Shimizu- It’s case by case. We don’t write out on paper much. First we think of what kind of parts we would need to make the course layout as freely [easily] as possible, and have a tool called a course editor that contains these elements. We use this to make the courses. This [process] is the same as the [time we made the] Super Famicom version. When we made [F-ZERO] for the Super Famicom we truly made this kind of part and that kind of part in succession. Out of these [different parts that were made], the one that allowed for the most free course creation was to put circles in the surrounding.
——Oh, F-ZERO has circular guard beams [guard rails] surrounding the course. So that made to make the course planning easy?
Shimizu- Yes, that’s right. The public thinks that I had this vision [circular guard beams] from the beginning and made them, but it was just that circles matched course creation the best. It was just that we added reasoning like “that’s a guard beam” later, not that there was a view of the [F-ZERO] universe from the beginning.
——That was unexpected! Shimizu-san, your projects have many ideas that came from technical [limitations or] backgrounds.
Shimizu- That is what true game design is.
——So for this Advance [version], you made that [courses that utilize these ideas that came from technical limitations] in the course editor?
Shimizu- [Yes,] but in the end we did it by hand. It’s faster to input the dots by hand.
——How do you do course adjustments?
Shimizu- It’s “fixing here, fixing there” while test running. It takes time to get the hand of it [test running and adjusting courses], but once you get used to it you can make 1 course in 2 days.
——But, until then you run [the course] a couple hundred times.
Shimizu- It doesn’t get to a couple hundred times. We run tens of times and catch the unsatisfactory parts. We keep track of it [different kinds of errors] in our heads. We have to learn [what makes a good course] while doing trial and error. Then, the number of errors becomes smaller and smaller.
——Were these adjustments done by a team of a couple of people?
Shimizu- I did the adjustments alone. It’s faster that way. Of course, I got received ideas [from others].
It’s fine for there to be games for adults
——Since it’s [the Game Boy Advance] a handheld, did you have the lower-aged consumer base in mind?
Shimizu- I didn’t think about it. This was the same as at the time of the Super Famicom. Children look up to adults, yes? Elementary school children look up to middle schoolers, middle schoolers look up to high schoolers. So, I think that elementary and middle school children will admire [F-ZERO] for the first time by making something that high schoolers think are cool. I strongly emphasized this since then [the time of the Super Famicom].
——F-ZERO is a simple game. Did you have opinions [suggestions] such as “let’s add more items” or “let’s add more course gimmicks” this time?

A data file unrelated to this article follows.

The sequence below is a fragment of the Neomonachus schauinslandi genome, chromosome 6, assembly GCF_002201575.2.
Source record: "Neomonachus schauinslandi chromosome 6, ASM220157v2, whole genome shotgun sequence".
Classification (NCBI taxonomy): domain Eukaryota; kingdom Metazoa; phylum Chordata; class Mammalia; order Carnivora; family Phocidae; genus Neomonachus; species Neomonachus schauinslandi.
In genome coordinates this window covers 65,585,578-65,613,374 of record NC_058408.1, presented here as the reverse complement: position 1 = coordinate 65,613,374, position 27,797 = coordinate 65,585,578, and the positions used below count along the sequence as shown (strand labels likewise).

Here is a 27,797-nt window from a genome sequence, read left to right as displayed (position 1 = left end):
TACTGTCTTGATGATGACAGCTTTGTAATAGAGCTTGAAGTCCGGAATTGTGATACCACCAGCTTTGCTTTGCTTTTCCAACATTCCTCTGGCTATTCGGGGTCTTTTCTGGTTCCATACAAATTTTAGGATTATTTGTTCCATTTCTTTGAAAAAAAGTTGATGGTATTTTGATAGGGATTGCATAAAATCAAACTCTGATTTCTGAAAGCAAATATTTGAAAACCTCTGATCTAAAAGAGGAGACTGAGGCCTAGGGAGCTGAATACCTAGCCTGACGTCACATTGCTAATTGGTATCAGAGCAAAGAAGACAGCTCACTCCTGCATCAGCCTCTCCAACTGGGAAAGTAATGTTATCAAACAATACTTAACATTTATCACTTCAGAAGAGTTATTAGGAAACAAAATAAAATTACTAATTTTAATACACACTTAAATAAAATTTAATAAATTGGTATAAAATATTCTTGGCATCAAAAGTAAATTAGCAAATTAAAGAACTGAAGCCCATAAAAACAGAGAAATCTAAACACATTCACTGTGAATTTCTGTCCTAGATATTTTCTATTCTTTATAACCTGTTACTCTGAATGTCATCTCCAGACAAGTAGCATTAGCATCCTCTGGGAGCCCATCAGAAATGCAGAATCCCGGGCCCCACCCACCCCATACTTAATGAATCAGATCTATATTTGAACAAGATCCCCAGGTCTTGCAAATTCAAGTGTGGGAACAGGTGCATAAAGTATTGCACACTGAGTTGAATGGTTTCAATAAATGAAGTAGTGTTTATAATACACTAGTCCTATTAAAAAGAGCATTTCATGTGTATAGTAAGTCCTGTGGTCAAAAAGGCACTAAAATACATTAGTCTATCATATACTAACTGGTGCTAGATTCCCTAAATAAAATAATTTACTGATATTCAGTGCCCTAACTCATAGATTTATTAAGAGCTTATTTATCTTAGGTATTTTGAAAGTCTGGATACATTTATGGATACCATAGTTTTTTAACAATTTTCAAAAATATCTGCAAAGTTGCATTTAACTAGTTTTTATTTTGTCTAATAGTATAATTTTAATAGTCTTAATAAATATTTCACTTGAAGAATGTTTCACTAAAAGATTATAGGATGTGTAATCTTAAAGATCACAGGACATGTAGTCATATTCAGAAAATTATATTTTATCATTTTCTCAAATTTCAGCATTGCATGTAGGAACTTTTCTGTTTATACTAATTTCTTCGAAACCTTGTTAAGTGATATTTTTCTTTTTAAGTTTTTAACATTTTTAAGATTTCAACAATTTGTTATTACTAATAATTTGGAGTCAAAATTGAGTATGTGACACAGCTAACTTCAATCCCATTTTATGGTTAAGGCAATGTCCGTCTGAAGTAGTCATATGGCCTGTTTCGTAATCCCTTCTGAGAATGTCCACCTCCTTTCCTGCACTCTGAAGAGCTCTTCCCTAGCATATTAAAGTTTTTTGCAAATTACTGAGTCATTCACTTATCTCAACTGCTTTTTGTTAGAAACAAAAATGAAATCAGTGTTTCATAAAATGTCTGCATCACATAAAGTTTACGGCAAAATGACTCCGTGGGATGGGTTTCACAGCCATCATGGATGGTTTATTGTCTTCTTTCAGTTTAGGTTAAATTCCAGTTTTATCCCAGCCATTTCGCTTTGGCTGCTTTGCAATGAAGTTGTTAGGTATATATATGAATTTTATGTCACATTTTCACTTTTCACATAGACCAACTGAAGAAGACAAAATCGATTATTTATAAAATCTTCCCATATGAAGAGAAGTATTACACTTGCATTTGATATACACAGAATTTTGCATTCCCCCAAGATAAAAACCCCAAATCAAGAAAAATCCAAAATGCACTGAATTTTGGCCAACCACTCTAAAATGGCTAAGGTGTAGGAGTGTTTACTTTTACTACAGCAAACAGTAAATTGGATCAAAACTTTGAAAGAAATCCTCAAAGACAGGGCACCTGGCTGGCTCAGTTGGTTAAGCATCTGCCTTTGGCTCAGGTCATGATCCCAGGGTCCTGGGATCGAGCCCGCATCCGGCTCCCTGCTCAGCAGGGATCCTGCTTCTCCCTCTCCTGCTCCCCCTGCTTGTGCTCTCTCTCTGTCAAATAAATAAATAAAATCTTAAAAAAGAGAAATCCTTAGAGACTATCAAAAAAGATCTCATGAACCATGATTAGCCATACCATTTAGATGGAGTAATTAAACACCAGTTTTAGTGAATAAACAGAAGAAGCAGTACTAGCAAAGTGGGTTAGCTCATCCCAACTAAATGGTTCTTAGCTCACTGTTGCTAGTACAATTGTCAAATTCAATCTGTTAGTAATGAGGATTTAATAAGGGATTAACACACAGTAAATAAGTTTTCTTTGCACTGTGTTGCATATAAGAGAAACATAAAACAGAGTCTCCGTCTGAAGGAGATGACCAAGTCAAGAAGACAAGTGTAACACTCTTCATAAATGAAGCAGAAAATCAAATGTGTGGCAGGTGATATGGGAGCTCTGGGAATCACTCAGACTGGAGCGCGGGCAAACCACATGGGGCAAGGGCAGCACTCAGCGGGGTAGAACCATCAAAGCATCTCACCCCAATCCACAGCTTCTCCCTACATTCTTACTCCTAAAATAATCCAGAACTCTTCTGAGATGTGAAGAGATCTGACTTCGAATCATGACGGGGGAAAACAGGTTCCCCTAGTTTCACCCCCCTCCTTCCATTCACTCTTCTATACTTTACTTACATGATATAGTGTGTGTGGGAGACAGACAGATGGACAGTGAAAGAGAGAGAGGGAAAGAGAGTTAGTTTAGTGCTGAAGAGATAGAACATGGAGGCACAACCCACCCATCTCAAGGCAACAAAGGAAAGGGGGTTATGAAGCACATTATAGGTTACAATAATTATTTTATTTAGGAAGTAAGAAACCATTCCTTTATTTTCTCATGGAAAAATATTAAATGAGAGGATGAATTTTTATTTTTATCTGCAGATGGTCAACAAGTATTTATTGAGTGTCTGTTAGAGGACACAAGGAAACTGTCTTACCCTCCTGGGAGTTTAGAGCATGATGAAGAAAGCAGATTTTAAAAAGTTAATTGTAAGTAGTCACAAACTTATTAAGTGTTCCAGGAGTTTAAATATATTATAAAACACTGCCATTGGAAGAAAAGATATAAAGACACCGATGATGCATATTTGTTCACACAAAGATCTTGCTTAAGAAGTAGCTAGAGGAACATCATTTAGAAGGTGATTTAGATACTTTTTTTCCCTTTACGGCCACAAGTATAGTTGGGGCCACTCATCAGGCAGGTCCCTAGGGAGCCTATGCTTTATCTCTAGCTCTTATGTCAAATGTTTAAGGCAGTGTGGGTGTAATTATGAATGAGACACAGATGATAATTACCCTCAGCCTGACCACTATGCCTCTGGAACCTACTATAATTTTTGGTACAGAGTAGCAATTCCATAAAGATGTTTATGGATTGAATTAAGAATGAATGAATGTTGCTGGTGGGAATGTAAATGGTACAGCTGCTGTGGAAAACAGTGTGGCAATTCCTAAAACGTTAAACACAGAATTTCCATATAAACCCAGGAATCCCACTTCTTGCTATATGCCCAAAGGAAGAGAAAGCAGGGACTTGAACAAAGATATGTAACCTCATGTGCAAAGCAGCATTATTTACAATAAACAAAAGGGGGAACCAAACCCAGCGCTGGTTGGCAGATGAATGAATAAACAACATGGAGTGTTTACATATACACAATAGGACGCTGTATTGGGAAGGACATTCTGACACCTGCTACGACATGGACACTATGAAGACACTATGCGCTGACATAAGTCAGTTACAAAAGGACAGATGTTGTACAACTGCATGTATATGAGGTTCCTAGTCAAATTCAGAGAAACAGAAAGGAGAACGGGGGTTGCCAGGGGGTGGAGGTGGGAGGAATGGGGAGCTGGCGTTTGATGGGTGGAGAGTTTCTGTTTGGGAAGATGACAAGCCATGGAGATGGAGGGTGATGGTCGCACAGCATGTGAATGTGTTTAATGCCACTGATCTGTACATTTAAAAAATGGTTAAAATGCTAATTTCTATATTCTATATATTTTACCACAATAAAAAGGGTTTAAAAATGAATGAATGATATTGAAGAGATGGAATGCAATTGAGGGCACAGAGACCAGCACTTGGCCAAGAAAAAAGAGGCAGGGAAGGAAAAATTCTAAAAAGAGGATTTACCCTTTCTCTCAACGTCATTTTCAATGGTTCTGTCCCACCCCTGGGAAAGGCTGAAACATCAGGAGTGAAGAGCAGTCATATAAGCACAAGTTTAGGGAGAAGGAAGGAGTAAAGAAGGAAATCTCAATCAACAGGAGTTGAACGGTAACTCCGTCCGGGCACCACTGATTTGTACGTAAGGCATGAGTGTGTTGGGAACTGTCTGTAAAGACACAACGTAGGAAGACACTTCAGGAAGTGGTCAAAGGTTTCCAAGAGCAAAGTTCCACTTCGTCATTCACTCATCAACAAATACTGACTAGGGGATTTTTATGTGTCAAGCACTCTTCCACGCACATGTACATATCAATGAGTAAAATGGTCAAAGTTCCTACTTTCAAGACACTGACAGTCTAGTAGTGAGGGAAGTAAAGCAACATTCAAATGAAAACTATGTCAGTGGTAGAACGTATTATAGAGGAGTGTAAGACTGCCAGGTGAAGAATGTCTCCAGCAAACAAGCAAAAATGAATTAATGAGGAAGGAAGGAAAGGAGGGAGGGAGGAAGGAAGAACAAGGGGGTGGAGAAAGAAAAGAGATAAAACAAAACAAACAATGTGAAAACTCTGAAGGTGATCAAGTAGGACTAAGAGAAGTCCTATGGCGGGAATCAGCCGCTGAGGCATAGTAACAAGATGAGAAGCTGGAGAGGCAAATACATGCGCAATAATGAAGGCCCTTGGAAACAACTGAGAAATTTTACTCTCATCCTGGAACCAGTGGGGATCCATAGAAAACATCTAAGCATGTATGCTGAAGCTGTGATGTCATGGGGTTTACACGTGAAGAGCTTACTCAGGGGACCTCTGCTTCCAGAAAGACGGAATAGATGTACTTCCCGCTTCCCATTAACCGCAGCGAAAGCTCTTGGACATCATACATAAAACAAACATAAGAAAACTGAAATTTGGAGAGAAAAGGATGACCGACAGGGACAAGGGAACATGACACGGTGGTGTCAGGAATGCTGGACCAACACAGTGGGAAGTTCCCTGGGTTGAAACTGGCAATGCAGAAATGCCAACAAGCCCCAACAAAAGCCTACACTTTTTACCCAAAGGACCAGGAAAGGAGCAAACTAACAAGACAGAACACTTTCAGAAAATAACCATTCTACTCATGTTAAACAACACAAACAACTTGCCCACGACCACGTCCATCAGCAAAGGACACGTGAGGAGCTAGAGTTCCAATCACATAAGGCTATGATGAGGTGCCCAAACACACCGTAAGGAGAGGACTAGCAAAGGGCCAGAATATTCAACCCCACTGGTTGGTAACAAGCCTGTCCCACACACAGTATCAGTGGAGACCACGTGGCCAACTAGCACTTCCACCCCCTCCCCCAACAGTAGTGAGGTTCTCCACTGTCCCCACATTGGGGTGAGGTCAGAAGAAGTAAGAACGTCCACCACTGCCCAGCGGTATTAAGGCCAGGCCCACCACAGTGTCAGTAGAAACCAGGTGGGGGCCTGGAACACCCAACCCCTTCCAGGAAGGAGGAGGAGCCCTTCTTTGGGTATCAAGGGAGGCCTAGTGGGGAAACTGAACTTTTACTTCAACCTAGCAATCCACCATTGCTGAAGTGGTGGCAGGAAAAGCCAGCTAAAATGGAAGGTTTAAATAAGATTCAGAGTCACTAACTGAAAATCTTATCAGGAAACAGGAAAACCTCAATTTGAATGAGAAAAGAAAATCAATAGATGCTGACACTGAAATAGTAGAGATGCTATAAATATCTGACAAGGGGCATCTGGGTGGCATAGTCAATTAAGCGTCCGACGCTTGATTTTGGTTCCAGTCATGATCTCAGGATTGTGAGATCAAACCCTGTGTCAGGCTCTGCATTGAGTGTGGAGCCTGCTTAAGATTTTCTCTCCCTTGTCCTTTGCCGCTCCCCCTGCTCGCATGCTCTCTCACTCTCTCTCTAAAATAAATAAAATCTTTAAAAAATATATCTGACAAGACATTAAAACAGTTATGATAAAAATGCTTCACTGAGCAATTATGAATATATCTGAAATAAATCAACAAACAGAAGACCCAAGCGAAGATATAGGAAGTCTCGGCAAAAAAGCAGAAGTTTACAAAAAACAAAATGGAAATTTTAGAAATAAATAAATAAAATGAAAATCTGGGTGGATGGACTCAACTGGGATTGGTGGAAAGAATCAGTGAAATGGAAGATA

Shimizu- That happens every time [an F-ZERO game is made]. This time too, after seeing the [game] screen, I was told, “it’s the same as the Super Famicom [version of F-ZERO].” But, that was my aim. There was a strategy to have the Super Famicom generation [the generation that had a Super Famicom] buy the game [Advance version]. There were many opinions of “This isn’t F-ZERO” to F-ZERO X on [Nintendo] 64. That’s why I want the people that said this to buy the game [Advance version]. I’m aiming to show the image of “This is F-ZERO” in a straight manner. For example, I saw this on a TV program; they say that the young generation is buying Shōgo Hamada’s best CD. The reason for this is that they hear their upperclassmen singing [the song] at karaoke, and think “this is a good song.” I think that it’s fine for F-ZERO to be the same, [where people say] “I bought it [Advance version] because a senior at work was talking about it.”
——It’s true that there’s something [amazing] about F-ZERO that’s passed around by word. Oh, and Shimizu-san, please tell me a tip [for mastering the Advance version].
Shimizu- Look for a strategy that matches your machine. The turning angle and sliding angle changes for each machine, so just pressing buttons all the times isn’t always good.
——Lastly, Shimizu-san, I would like any advice you would have for users that want to become game designers.
Shimizu- You can’t make games if you only play games. It is important to have more drawers [having a large range of real-life experiences]. They become starting points for projects. I would think that it takes things like curiosity and a questioning mind to go from a “playing person” to a “person that let others play.” When you a game you play is fun, think “why was it fun?” not only “it was fun.” Whether you can think this way is what separates creators and people that only play [games].
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List of million-selling game consoles: Revision history
"needs a lot of work for that to be accurate"